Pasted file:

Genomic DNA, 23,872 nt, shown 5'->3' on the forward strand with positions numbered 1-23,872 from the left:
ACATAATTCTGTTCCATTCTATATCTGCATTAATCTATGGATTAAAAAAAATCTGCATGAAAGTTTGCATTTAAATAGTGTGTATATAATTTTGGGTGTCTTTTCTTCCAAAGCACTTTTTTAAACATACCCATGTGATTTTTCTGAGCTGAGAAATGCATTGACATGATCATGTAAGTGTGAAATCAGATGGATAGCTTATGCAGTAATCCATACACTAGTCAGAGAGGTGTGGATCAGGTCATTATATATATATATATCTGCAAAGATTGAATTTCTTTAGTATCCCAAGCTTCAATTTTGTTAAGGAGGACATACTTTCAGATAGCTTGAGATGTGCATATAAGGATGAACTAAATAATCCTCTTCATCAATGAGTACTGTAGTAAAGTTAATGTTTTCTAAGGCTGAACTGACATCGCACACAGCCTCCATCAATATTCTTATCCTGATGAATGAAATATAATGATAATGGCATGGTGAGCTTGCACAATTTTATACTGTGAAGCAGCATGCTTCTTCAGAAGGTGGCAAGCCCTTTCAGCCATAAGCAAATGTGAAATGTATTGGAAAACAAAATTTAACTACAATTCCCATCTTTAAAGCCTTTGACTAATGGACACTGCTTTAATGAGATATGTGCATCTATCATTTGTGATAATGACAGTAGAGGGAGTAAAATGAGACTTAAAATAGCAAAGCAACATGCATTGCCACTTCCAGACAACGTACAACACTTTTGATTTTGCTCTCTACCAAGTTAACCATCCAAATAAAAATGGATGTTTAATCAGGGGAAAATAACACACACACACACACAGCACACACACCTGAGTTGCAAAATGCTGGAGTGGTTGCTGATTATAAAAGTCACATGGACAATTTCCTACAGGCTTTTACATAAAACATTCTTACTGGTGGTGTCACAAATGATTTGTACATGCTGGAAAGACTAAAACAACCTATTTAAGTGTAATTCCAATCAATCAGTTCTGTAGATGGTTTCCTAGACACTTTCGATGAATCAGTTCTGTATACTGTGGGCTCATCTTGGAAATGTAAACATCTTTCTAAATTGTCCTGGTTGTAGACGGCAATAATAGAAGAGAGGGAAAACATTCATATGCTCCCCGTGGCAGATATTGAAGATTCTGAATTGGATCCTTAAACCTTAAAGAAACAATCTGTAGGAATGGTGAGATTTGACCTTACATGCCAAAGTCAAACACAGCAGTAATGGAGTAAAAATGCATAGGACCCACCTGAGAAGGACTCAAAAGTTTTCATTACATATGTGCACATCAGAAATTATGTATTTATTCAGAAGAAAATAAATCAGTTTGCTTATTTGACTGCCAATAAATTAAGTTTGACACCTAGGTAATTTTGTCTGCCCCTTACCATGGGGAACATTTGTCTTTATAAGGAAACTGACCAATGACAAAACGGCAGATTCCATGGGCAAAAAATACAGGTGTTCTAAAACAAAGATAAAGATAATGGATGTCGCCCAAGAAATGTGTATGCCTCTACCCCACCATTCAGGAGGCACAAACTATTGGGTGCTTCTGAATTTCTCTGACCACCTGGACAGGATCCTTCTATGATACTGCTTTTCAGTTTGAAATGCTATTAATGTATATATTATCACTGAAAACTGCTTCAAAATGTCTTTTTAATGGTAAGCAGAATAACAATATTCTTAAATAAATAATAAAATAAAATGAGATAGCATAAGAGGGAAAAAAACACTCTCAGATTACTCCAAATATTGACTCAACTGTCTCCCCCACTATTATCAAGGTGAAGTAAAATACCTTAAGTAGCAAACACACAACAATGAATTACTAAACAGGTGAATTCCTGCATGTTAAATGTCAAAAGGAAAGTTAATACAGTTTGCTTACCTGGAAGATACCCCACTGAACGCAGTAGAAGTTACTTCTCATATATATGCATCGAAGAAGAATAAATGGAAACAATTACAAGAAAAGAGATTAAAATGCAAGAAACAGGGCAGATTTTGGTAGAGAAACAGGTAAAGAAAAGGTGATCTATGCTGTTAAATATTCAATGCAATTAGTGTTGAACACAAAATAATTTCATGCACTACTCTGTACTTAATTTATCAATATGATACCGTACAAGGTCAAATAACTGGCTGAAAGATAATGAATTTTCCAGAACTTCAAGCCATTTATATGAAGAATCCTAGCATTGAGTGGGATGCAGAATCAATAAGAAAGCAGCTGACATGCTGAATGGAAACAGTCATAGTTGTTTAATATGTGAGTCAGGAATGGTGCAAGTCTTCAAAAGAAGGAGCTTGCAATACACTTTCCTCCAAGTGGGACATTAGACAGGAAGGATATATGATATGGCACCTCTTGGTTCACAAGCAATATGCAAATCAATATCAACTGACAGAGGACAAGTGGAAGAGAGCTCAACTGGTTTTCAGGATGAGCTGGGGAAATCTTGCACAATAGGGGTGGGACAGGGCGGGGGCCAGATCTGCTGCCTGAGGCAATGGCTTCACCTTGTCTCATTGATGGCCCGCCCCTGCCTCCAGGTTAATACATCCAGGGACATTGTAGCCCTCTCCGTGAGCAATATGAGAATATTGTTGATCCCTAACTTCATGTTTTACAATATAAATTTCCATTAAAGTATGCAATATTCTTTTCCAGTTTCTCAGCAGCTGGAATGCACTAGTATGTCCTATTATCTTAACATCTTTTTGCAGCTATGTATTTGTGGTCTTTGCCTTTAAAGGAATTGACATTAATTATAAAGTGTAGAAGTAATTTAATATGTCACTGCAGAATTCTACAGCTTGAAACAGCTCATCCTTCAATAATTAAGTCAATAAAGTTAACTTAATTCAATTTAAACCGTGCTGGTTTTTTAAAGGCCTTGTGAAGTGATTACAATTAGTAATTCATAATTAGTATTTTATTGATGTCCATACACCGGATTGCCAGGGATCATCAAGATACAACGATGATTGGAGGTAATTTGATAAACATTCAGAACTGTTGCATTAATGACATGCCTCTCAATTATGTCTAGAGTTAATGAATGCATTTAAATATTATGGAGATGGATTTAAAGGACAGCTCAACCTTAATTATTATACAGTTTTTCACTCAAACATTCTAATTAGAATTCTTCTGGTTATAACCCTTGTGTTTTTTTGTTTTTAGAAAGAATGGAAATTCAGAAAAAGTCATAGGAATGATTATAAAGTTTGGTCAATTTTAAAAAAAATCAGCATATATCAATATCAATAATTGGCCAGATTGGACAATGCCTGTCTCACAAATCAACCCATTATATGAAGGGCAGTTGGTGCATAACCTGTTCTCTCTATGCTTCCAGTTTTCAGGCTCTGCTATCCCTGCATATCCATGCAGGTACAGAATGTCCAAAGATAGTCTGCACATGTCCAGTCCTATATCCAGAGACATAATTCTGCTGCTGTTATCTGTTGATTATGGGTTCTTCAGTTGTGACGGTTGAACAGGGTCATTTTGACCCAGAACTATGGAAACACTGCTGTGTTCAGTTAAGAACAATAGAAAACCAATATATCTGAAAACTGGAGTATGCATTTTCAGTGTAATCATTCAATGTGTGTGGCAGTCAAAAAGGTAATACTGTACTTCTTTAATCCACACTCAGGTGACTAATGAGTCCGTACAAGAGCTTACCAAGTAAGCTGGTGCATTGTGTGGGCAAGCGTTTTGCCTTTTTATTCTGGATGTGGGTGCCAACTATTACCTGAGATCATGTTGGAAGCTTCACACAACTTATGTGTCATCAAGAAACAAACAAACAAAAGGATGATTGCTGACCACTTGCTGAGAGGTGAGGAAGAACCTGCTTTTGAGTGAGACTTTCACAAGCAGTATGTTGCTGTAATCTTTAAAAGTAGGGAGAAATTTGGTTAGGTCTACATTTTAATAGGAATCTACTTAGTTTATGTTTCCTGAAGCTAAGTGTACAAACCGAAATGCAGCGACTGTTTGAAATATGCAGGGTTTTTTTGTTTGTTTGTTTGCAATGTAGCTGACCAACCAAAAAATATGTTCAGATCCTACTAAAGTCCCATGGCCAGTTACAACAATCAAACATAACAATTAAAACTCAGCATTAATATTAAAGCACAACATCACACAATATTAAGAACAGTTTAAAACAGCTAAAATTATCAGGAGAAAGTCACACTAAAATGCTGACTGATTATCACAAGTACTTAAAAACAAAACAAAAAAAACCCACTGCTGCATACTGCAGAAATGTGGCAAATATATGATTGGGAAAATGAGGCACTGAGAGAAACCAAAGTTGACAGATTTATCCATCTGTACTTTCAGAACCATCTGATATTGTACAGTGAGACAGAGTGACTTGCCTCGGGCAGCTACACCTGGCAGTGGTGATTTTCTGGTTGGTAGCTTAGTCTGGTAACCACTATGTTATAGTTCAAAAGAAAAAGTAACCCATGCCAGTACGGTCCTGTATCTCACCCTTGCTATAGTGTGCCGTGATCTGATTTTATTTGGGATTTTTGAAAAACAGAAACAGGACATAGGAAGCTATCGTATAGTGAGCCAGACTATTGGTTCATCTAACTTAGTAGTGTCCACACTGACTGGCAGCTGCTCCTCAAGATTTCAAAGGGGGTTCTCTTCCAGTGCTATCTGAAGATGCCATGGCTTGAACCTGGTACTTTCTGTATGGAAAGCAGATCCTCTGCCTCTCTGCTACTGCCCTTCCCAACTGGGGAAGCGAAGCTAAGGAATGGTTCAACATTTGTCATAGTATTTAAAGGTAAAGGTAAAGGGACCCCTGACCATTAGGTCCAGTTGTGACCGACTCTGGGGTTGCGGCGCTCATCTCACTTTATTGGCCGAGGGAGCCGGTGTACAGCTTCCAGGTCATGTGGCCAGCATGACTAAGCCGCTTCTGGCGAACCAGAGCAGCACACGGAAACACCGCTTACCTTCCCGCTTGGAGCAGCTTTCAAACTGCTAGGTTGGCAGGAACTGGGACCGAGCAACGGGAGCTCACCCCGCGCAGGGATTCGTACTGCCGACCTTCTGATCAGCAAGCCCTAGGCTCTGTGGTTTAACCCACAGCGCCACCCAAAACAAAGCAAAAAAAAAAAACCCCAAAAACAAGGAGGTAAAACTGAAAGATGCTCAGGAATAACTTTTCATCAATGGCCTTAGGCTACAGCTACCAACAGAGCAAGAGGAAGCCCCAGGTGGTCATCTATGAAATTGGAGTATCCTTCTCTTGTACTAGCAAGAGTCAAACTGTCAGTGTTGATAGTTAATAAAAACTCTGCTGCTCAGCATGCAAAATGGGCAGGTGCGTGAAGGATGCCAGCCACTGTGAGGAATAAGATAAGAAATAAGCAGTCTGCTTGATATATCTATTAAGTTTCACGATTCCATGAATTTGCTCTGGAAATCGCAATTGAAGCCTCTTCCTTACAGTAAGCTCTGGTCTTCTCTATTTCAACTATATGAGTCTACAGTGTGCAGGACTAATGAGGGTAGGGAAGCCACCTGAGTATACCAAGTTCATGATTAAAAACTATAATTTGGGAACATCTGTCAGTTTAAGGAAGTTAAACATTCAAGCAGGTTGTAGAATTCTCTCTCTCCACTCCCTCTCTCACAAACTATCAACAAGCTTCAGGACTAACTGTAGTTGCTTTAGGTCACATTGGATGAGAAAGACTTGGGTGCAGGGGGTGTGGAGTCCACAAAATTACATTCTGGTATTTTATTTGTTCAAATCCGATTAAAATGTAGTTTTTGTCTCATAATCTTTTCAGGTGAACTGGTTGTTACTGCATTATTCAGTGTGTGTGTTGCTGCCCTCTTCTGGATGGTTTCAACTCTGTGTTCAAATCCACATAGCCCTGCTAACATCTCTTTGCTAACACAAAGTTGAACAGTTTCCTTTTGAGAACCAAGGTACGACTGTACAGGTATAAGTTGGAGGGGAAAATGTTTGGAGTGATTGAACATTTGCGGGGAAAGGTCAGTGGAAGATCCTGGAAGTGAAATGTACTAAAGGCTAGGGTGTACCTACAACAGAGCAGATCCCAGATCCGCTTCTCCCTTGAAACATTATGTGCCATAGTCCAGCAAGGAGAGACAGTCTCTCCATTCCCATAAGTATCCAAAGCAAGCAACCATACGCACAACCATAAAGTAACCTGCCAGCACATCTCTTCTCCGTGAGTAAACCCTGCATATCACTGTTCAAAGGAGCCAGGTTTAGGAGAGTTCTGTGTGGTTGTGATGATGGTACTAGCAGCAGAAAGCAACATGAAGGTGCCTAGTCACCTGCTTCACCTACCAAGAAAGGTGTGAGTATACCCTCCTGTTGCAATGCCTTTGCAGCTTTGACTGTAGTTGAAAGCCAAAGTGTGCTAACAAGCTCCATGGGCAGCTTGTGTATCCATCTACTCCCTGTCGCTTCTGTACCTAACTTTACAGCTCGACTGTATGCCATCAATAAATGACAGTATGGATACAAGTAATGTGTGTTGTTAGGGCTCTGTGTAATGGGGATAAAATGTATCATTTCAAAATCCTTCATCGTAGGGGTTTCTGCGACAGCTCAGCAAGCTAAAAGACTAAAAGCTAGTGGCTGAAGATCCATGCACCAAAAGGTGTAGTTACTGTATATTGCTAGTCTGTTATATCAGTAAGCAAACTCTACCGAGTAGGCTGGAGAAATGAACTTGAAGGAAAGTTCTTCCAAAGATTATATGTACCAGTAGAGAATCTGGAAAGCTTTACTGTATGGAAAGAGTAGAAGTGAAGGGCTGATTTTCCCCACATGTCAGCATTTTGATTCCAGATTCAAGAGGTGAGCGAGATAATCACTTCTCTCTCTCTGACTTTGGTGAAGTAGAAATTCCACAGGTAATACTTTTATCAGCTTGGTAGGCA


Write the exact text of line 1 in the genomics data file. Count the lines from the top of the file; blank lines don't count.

Genomic DNA, 23,872 nt, shown 5'->3' on the forward strand with positions numbered 1-23,872 from the left: